Gatorade Blue May Be Killing Your Teeth

A new study found energy drinks and sports drinks basically wash your teeth in acid

In case you thought energy drinks and sports drinks were somehow better than soda, here's a reality check: a new study found that energy and sports drinks actually cause "irreversible damage" to your pearly whites.

Published in the most recent issue of General Dentistry, the study examined the acidity levels of 13 sports drinks and nine energy drinks. Researchers tested the effects of the drinks on human enamel after 15-minute intervals four times a day.

The results? After the fifth day, researchers found damage to the enamel with both sports and energy drinks. Energy drinks cause the enamel to lose a mean of 3.1 percent of its weight, while sports drinks had a mean enamel loss of 1.5 percent.

Acidity levels differed between brands and flavors, but researchers pinpointed Gatorade Blue as the worst sports drink to drink, since it has the highest titratable acidity level (which measures how many ions affect tooth surface).

As for energy drinks, Red Bull Sugar Free, Monster Assault, 5-Hour Energy, Von Dutch, and Rockstar were all pinpointed as the worst for your teeth. MDX, however, had the lowest titratable acidity level, making it slightly less scary than the rest of those energy drinks.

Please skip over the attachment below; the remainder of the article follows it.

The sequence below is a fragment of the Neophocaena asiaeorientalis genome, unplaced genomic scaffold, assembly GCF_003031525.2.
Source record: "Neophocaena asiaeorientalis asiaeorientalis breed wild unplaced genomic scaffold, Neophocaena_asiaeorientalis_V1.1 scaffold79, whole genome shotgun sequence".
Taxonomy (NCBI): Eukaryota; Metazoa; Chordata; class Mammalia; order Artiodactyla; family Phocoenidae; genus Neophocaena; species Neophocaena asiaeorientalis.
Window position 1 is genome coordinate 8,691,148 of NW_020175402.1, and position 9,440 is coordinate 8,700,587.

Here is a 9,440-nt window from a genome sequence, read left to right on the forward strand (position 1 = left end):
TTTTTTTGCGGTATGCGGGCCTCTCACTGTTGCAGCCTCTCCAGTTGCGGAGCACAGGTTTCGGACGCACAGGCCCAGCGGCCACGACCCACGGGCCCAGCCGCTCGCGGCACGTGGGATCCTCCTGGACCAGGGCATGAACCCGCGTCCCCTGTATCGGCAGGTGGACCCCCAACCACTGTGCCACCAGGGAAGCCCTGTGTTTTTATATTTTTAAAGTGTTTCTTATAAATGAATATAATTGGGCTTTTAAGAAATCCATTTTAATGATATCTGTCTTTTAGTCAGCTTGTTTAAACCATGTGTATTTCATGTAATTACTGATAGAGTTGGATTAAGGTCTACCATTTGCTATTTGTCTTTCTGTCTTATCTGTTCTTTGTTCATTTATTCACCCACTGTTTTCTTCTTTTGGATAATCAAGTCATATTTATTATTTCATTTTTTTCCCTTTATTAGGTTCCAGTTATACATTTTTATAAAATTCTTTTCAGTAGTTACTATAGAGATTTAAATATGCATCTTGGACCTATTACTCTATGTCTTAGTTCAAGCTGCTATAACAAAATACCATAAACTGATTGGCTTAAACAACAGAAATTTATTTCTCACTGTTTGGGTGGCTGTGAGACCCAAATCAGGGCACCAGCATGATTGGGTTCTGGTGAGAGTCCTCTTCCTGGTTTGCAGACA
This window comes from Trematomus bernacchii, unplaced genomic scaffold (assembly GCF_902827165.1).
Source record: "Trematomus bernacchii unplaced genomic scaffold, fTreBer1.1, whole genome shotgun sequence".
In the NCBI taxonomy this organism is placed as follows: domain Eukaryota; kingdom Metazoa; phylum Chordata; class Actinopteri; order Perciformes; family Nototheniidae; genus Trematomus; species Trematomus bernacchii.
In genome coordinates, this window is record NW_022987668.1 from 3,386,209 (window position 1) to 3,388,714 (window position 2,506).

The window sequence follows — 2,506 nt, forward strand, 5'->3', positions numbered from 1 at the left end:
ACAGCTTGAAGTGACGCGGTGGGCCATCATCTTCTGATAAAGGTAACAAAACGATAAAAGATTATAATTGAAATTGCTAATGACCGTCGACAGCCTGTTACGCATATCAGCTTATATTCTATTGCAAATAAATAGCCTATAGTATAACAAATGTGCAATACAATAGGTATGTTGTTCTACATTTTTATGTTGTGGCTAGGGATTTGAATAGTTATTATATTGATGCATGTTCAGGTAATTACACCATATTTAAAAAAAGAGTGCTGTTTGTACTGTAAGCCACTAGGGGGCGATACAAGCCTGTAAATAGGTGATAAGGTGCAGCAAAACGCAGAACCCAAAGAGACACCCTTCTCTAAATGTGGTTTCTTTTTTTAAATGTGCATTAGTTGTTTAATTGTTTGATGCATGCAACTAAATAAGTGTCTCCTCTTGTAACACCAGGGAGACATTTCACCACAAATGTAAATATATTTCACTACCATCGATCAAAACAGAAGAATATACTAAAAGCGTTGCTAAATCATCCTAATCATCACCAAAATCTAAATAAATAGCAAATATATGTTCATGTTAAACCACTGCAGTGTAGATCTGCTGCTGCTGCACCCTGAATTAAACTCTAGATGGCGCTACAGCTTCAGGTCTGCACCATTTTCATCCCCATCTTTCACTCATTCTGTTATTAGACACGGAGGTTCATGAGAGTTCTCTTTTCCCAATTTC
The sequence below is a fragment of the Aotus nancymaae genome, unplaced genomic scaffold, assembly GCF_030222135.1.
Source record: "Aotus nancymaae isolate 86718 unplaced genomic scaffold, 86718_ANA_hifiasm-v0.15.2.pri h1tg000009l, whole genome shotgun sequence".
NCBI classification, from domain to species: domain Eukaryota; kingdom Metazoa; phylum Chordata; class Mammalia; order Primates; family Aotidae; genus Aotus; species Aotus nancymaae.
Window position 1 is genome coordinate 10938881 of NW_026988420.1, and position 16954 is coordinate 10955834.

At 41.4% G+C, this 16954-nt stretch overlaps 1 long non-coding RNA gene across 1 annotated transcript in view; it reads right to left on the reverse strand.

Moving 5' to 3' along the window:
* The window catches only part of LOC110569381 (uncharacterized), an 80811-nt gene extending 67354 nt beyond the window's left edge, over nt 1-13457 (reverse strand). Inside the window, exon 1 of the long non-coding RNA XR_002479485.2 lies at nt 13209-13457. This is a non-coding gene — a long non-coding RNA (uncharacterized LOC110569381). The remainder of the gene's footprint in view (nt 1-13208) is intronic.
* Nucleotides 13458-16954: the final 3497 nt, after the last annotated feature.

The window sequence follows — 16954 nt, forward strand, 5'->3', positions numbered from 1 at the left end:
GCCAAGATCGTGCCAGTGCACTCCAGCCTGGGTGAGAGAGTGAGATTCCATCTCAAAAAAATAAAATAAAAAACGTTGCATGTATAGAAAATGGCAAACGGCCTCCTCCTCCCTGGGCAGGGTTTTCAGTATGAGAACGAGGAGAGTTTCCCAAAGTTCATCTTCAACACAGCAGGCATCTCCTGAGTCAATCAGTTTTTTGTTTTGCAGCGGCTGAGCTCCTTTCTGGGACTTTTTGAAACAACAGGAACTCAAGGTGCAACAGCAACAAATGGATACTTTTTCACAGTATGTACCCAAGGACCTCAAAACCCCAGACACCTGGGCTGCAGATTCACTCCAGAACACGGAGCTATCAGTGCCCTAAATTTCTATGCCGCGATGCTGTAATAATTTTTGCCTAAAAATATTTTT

Nevertheless, all sports and energy drinks tested had pH levels lower than 5.5, the acidity level when teeth enamel starts deteriorating, meaning teenagers chugging Gatorade may be killing their teeth.

"Most of these patients are shocked to learn that these drinks are essentially bathing their teeth with acid," lead author Poonam Jain said in a press release.

To reduce the effects of energy and sports drinks, the Academy of General Dentistry suggests rinsing your mouth with water after drinking that Red Bull, chewing sugar-free gum, and refraining from brushing for at least an hour.